Bitcoin is on its Own Journey
In a recent episode of the Keiser Report, his show on RT.com, Keiser starts out by saying he will be speaking at an upcoming bitcoin event. He then proceeded to explain “what you need to understand,” saying:
“Bitcoin is on its own journey and it has a way of making people who challenge it look really stupid. In the bitcoin space, of course, you have Craig Wright, you had Roger Ver, you had Mike Hearn, these type of people who suffer from bitcoin derangement syndrome. Now in the past couple years you’ve got Nouriel Roubini, Paul Krugman, and a few others that are in mainstream economics who are looking really stupid because they never took the time to investigate what bitcoin is all about.”
This was in response to his co-host, Stacy Herbert, who pointed out that bitcoin had recently spiked, seemingly in direct response to the Federal Reserve’s stance on rate hikes. For those who haven’t been paying attention, low-interest rates may be here to stay at least until 2020.
Keiser went on to say that he believes a “state actor” will soon be mining bitcoin for “strategic reserve purposes.” He believes that countries will soon compete for hashpower in an effort to control the bitcoin network.
“The hash wars will be played out on a state level and that’s what will take us to new all-time highs.”
The view is somewhat radical from a crypto perspective. If the majority of hashpower is controlled by state actors, would the people who’ve secured the Bitcoin network financially for so many years have such an interest in it? Their interest and decision to sell or not to sell, for what it’s worth, create what we perceive as the bitcoin price.
Would State-Mined BTC Retain the Same Interest?
A huge factor in many people’s interest in cryptocurrency is its sovereignty from government control. It’s conceivable that states would quickly try to seize a majority hashrate in an effort to control the Bitcoin network – reshaping the rules of consensus.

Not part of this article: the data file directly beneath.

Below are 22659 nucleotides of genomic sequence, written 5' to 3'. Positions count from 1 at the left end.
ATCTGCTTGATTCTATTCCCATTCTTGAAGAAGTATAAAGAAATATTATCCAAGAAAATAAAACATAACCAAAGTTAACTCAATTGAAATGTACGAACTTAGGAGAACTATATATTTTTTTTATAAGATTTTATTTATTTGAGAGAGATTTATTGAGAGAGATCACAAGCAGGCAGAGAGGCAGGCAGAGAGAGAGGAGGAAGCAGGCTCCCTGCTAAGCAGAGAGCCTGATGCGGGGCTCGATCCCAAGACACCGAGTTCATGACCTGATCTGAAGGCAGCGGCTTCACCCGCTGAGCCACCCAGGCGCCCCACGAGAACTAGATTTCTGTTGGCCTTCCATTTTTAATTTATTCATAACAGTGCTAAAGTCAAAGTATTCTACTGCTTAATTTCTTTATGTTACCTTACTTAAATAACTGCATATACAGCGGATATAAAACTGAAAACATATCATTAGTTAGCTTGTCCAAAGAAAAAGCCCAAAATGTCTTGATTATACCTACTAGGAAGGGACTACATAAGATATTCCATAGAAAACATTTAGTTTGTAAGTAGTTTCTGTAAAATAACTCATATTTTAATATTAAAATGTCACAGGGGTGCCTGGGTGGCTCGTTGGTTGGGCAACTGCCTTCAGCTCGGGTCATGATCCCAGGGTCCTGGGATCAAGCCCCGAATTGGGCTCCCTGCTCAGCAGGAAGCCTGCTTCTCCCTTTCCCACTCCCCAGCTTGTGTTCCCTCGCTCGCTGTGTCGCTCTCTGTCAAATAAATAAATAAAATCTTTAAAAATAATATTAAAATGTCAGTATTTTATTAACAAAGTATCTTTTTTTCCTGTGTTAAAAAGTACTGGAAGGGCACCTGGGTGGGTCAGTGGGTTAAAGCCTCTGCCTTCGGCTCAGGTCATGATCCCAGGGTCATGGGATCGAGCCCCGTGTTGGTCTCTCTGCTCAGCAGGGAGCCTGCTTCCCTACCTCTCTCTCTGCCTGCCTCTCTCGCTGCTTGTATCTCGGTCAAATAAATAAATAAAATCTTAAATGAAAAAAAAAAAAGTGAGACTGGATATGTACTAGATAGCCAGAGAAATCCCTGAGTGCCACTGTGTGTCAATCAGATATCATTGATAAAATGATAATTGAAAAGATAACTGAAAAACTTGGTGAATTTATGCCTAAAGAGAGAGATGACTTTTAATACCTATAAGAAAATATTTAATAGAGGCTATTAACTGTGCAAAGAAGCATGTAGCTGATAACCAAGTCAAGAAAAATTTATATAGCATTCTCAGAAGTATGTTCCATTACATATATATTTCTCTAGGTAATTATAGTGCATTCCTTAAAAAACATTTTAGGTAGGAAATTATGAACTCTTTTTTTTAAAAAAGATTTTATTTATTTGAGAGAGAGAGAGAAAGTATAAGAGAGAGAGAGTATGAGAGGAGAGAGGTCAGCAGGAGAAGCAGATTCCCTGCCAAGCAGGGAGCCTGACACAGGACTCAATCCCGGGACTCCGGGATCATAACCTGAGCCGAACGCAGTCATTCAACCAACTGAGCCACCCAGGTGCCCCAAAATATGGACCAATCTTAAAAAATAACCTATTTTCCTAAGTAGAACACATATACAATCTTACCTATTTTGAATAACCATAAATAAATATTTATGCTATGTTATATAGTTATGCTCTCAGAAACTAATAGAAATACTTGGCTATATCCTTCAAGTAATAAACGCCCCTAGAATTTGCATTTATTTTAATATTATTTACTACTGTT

Herbert brought the subject back to the Federal Reserve’s minutes, pointing out that this was perhaps the first time bitcoin had responded in quite so similar a way as gold. Both gold and bitcoin spiked on the news and both deflated the following the day, she said. A common trope is “don’t fight the fed.”
If you simplistically trade on negative news from the fed, you are likely to lose your bets long-term. Although, if you were long up to $5400 that particular day, you made some money; but if you thought what amounts to a footnote would push bitcoin a lot further than that, well, hopefully, you realized your error before it was too late.
Keiser, the eternal Bitcoin bull, has a specific line of thinking about how bitcoin will reach his old prediction of $100,000 per unit. Governments will take a more active role in it, and speculation will push higher and higher. Will this actually be how it happens? Again, it’s questionable whether or not Bitcoin could sustain the same level of interest from people if it became the domain of governments. A new asset might emerge to usurp the money, perhaps a privacy coin or a smart contract platform.
Then again, Keiser could be right. He’s certainly been right before.